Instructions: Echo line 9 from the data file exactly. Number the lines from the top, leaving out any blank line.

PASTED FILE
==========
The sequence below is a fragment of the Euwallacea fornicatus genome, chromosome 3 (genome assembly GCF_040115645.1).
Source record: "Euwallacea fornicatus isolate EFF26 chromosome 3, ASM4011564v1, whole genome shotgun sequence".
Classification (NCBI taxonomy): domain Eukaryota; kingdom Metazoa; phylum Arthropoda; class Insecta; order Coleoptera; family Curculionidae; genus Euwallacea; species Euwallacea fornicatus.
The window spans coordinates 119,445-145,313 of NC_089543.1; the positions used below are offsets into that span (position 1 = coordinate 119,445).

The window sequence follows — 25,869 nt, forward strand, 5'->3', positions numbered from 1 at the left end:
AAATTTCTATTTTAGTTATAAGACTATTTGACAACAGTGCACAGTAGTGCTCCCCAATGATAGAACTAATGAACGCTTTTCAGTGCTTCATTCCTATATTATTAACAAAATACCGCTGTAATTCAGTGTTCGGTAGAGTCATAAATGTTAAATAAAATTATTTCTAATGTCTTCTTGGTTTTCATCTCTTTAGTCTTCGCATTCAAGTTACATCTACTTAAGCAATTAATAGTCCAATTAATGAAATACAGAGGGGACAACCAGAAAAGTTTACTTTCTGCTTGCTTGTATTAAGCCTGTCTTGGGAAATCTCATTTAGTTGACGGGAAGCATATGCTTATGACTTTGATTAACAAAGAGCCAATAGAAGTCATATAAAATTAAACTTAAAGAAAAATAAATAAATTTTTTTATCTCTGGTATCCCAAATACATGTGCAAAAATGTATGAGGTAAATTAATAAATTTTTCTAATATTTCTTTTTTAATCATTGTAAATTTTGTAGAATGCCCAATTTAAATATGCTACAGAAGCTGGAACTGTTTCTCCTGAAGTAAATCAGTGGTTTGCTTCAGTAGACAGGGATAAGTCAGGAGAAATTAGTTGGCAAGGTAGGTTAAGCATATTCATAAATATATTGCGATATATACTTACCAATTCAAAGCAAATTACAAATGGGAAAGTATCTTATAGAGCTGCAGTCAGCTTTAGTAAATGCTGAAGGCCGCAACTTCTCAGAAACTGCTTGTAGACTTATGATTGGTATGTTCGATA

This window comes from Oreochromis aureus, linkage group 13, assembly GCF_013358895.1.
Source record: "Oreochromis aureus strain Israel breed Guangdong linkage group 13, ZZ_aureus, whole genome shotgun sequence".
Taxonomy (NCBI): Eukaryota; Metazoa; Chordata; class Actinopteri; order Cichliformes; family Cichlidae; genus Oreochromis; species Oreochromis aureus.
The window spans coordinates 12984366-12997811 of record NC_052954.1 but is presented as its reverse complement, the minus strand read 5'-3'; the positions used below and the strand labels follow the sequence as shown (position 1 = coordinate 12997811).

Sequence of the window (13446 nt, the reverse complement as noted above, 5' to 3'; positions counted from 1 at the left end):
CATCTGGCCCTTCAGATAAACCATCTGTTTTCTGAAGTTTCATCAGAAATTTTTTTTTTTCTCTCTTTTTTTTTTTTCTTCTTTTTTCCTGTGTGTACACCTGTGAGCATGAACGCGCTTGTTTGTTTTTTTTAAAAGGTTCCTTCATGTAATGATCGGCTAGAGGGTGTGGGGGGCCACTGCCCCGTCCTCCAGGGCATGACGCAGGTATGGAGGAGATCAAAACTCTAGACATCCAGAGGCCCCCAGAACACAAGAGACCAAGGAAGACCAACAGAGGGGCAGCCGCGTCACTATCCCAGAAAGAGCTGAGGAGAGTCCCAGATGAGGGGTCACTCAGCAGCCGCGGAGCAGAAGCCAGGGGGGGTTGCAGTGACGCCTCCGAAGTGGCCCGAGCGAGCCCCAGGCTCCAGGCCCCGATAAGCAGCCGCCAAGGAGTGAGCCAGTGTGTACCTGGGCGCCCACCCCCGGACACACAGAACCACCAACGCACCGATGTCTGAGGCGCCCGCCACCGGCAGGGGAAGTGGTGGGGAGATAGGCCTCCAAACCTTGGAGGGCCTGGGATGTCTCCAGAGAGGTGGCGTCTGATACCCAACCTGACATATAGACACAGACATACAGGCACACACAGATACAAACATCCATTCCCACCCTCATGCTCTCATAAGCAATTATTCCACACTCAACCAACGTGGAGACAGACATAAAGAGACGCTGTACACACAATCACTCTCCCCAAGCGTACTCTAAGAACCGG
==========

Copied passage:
Taxonomy (NCBI): Eukaryota; Metazoa; Chordata; class Actinopteri; order Cichliformes; family Cichlidae; genus Oreochromis; species Oreochromis aureus.